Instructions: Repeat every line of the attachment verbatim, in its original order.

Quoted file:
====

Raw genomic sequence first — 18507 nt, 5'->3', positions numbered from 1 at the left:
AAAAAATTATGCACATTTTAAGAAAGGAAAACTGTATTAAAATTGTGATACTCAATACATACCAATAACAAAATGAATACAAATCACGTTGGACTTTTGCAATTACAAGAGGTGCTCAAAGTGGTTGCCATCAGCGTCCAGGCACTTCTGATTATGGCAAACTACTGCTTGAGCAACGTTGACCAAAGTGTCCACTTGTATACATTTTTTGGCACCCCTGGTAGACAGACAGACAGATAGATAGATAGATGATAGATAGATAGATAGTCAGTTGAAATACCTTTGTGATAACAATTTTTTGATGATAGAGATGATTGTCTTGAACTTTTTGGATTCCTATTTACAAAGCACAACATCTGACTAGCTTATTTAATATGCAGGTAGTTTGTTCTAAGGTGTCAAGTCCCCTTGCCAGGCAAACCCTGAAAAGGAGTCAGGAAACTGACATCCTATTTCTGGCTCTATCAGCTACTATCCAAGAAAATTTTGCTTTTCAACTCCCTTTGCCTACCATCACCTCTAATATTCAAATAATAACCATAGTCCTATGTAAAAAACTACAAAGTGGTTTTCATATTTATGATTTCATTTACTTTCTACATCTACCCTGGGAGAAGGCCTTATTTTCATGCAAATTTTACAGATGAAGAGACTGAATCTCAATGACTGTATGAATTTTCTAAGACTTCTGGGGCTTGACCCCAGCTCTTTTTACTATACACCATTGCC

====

Raw genomic sequence first — 18507 nt, 5'->3', positions numbered from 1 at the left:
AAAAAATTATGCACATTTTAAGAAAGGAAAACTGTATTAAAATTGTGATACTCAATACATACCAATAACAAAATGAATACAAATCACGTTGGACTTTTGCAATTACAAGAGGTGCTCAAAGTGGTTGCCATCAGCGTCCAGGCACTTCTGATTATGGCAAACTACTGCTTGAGCAACGTTGACCAAAGTGTCCACTTGTATACATTTTTTGGCACCCCTGGTAGACAGACAGACAGATAGATAGATAGATGATAGATAGATAGATAGTCAGTTGAAATACCTTTGTGATAACAATTTTTTGATGATAGAGATGATTGTCTTGAACTTTTTGGATTCCTATTTACAAAGCACAACATCTGACTAGCTTATTTAATATGCAGGTAGTTTGTTCTAAGGTGTCAAGTCCCCTTGCCAGGCAAACCCTGAAAAGGAGTCAGGAAACTGACATCCTATTTCTGGCTCTATCAGCTACTATCCAAGAAAATTTTGCTTTTCAACTCCCTTTGCCTACCATCACCTCTAATATTCAAATAATAACCATAGTCCTATGTAAAAAACTACAAAGTGGTTTTCATATTTATGATTTCATTTACTTTCTACATCTACCCTGGGAGAAGGCCTTATTTTCATGCAAATTTTACAGATGAAGAGACTGAATCTCAATGACTGTATGAATTTTCTAAGACTTCTGGGGCTTGACCCCAGCTCTTTTTACTATACACCATTGCC